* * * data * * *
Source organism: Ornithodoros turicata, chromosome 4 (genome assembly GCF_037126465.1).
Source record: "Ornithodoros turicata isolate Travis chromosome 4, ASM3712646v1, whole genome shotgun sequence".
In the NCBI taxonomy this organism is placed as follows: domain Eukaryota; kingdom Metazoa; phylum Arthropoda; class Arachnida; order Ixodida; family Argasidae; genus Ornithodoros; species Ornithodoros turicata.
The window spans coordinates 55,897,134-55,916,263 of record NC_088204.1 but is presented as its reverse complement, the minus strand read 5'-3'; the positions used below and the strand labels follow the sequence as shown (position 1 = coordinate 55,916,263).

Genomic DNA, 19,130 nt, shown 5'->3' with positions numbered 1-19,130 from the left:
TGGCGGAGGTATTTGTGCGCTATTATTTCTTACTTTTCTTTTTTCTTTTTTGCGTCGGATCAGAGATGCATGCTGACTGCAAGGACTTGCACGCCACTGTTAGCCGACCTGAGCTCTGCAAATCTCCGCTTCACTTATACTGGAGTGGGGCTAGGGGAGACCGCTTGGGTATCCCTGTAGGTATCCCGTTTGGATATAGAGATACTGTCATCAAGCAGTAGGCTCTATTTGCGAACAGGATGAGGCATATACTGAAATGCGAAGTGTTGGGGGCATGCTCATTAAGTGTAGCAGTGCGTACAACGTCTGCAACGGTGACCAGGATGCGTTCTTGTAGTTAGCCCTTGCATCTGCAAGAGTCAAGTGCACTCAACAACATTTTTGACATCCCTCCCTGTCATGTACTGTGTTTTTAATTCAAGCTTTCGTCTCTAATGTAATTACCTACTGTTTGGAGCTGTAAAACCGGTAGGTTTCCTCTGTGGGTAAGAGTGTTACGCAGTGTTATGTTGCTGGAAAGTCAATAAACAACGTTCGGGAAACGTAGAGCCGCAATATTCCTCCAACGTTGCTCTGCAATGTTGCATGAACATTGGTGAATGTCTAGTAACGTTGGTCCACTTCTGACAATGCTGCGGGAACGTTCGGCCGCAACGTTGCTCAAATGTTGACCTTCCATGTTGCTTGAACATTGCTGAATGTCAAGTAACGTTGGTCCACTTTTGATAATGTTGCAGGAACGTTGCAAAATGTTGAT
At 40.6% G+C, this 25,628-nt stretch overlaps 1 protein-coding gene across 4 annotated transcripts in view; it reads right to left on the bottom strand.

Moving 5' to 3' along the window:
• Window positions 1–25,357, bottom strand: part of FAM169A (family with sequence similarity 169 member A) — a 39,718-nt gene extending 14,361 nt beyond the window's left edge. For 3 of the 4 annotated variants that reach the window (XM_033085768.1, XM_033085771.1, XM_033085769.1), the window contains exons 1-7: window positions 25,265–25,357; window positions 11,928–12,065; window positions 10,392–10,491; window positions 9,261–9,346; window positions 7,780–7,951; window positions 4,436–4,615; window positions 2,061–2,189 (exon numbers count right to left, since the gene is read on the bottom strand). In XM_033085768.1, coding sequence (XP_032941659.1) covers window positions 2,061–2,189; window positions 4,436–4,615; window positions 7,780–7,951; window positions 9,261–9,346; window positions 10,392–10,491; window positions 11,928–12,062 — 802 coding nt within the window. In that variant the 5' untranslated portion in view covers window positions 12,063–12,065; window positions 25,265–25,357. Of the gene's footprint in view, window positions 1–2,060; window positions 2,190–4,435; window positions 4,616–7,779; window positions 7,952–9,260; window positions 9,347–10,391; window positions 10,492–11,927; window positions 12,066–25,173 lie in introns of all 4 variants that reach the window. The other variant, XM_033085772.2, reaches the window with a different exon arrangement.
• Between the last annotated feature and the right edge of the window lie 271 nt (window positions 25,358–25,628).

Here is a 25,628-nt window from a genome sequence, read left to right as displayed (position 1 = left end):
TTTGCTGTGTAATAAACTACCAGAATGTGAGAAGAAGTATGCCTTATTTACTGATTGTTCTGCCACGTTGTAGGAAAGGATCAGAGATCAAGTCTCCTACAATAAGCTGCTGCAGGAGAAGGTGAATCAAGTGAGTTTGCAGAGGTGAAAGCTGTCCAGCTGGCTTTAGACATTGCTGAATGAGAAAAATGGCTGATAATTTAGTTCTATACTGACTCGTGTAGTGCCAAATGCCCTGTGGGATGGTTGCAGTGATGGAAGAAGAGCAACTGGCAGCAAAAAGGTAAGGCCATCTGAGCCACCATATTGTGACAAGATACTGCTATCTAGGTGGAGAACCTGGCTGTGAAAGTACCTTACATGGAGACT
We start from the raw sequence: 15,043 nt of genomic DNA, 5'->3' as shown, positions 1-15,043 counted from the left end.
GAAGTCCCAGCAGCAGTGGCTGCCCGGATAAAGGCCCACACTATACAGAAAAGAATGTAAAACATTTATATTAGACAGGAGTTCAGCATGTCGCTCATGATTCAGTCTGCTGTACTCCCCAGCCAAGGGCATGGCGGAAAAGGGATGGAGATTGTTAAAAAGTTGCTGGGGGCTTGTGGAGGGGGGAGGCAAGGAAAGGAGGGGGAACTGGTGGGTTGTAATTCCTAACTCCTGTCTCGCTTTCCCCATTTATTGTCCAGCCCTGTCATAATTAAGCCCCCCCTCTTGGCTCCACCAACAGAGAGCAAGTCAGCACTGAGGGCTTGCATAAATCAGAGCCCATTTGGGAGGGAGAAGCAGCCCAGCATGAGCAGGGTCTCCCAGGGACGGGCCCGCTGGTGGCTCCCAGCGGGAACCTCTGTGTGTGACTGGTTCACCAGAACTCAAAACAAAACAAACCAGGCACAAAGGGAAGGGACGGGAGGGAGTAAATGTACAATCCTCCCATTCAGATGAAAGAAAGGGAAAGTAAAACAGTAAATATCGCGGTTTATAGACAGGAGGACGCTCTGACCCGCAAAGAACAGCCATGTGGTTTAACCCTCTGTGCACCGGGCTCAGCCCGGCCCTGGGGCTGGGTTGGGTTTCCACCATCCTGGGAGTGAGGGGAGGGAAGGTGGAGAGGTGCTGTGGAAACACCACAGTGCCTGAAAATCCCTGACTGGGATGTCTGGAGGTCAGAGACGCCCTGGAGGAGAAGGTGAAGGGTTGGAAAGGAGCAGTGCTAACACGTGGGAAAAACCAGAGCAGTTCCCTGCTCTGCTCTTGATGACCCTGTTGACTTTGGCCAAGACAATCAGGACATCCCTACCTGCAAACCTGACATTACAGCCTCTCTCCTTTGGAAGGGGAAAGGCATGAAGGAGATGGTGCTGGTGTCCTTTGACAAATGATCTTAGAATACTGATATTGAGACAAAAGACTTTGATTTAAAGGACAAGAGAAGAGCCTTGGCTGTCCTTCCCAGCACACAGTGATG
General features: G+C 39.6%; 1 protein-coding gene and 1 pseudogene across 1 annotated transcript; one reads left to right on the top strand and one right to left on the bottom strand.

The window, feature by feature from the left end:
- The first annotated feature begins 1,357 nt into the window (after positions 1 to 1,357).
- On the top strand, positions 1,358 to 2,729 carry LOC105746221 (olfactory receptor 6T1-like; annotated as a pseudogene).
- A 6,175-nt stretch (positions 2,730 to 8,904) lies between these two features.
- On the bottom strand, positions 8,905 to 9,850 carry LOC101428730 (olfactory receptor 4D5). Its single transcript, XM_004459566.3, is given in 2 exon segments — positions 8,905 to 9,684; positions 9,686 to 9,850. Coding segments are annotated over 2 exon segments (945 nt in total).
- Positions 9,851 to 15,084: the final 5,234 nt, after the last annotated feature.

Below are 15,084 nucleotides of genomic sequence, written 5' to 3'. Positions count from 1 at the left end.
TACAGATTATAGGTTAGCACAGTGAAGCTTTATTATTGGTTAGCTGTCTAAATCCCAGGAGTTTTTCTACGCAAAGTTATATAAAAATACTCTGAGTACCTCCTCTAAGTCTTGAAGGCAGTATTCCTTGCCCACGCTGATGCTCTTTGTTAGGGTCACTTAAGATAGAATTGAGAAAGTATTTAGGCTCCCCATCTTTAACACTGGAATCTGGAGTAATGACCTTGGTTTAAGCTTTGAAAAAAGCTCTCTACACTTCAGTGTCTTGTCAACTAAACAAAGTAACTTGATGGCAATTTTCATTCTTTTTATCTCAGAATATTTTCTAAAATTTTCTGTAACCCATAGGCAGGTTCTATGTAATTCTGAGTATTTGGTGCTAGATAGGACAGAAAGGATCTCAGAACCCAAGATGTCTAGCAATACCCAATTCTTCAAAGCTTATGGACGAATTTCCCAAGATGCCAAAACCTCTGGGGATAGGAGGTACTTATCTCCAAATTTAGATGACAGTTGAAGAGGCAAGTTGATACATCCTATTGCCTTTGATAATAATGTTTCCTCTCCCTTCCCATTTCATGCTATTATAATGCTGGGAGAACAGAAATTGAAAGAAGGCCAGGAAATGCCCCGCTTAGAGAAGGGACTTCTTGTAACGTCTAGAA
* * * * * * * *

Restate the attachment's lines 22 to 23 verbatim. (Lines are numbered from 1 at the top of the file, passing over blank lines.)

Below are 15,084 nucleotides of genomic sequence, written 5' to 3'. Positions count from 1 at the left end.
TACAGATTATAGGTTAGCACAGTGAAGCTTTATTATTGGTTAGCTGTCTAAATCCCAGGAGTTTTTCTACGCAAAGTTATATAAAAATACTCTGAGTACCTCCTCTAAGTCTTGAAGGCAGTATTCCTTGCCCACGCTGATGCTCTTTGTTAGGGTCACTTAAGATAGAATTGAGAAAGTATTTAGGCTCCCCATCTTTAACACTGGAATCTGGAGTAATGACCTTGGTTTAAGCTTTGAAAAAAGCTCTCTACACTTCAGTGTCTTGTCAACTAAACAAAGTAACTTGATGGCAATTTTCATTCTTTTTATCTCAGAATATTTTCTAAAATTTTCTGTAACCCATAGGCAGGTTCTATGTAATTCTGAGTATTTGGTGCTAGATAGGACAGAAAGGATCTCAGAACCCAAGATGTCTAGCAATACCCAATTCTTCAAAGCTTATGGACGAATTTCCCAAGATGCCAAAACCTCTGGGGATAGGAGGTACTTATCTCCAAATTTAGATGACAGTTGAAGAGGCAAGTTGATACATCCTATTGCCTTTGATAATAATGTTTCCTCTCCCTTCCCATTTCATGCTATTATAATGCTGGGAGAACAGAAATTGAAAGAAGGCCAGGAAATGCCCCGCTTAGAGAAGGGACTTCTTGTAACGTCTAGAA